Brain injuries and sleep problems are well-known bedfellows.
 Around 30 to 70 per cent of traumatic brain injuries (TBIs) result in sleep disturbance, with insomnia, fatigue, narcolepsy and sleep apnea among a range of complaints.

Pain and depression that often come with TBI can also hinder a good night’s sleep.
 It is indisputable that trauma damages sleep. Far less is known, however, about the role sleep plays in the rehab journey after brain injury.

Thanks to scientists in Canada, this is changing. Their research has unearthed new potential links between sleep and faster
 TBI recovery.

They have found that recovery of consciousness and improvement in sleep disturbances appear to work in parallel.

“If you fix the sleep problems, could you then speed up recovery? That’s what we’re hoping for,” says Catherine Duclos, lead investigator on the ongoing study. We’ve found that consciousness and sleep evolve together; they go hand in hand.

The research is a joint effort by the Center for Advanced Research in Sleep Medicine, at the Hôpital du Sacré-Coeur de Montréal, and l’Université de Montréal in Quebec.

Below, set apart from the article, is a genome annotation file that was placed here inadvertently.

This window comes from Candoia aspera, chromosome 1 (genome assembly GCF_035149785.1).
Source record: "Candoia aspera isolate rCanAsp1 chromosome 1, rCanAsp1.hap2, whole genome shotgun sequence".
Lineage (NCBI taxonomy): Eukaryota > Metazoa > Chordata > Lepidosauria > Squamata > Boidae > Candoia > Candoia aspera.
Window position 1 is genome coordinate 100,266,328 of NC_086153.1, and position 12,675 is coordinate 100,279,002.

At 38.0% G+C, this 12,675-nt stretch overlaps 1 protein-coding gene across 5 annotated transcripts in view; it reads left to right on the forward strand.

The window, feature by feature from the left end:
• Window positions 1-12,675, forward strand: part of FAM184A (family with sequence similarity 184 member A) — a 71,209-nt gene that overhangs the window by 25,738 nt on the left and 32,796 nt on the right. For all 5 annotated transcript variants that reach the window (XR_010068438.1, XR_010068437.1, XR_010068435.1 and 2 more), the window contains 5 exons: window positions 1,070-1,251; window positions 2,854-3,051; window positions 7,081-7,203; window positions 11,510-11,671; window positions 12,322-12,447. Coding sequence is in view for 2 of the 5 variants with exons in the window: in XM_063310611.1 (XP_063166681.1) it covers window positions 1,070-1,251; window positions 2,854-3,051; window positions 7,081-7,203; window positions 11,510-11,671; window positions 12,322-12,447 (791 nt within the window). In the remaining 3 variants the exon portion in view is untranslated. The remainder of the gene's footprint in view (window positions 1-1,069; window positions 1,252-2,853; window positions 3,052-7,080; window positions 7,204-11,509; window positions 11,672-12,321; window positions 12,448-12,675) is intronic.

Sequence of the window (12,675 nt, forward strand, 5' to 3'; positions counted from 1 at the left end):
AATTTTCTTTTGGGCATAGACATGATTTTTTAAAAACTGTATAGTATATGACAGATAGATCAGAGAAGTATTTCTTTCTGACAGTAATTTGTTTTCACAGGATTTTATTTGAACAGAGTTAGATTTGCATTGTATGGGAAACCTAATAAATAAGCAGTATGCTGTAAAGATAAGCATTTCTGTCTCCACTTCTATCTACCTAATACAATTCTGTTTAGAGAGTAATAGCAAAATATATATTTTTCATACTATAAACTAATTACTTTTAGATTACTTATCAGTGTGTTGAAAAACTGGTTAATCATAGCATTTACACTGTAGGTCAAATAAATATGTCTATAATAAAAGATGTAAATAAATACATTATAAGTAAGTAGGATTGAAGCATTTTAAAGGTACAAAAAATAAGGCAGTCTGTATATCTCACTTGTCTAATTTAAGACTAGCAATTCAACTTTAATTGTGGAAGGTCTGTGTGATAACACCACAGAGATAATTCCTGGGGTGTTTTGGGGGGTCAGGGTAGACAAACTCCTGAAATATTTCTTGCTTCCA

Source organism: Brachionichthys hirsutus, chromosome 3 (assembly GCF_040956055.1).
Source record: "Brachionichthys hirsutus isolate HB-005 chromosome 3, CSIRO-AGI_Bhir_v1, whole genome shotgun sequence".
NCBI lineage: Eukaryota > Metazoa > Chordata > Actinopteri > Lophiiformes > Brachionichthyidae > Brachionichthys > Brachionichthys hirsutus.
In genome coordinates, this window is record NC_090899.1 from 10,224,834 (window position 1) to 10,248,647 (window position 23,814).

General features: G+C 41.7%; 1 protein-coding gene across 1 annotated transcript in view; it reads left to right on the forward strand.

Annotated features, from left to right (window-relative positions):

Its latest paper, published by the American medical journal Neurology, shows the results of a study of 30 acute, hospitalised TBI cases.

Most of the patients, aged 17 to 58, were in a coma when they were admitted to the hospital and all initially received care in an intensive care unit.

Injuries were caused by motor vehicle accidents for 20 people, falls for seven, recreational or sports injuries for two and a blow to the head for another.

They were hospitalised for an average of 45 days, with monitoring for the study beginning an average of 21 days into a person’s stay.

Each person was monitored daily for
 an average of 11 days for their level of consciousness and thinking abilities, using the Rancho Los Amigos scale, which ranges from one to eight.

They also wore an activity monitor enabling researchers to measure their sleep. Researchers found that consciousness and thinking abilities improved as measures
 of quality of sleep did, showing a clear, linear relationship.

One measure, the daytime activity ratio, shows the percentage of activity that occurs during the day.

The study showed that participants reached an acceptable sleep-wake cycle, with a daytime activity ratio of at least 80 per cent, at the same point as when they emerged from a minimally conscious state.

The participants still had inadequate sleep-wake cycles at a score of five on the Rancho Los Amigos scale, where people
are confused and give inappropriate responses to stimuli but are able to follow simple commands.

Sleep-wake cycles reached adequate levels at the same time as people reached a score of six on the scale, which is the point at which people can give appropriate responses while still depending on outside input for direction.

At that level, they can remember relearned tasks, but not new ones.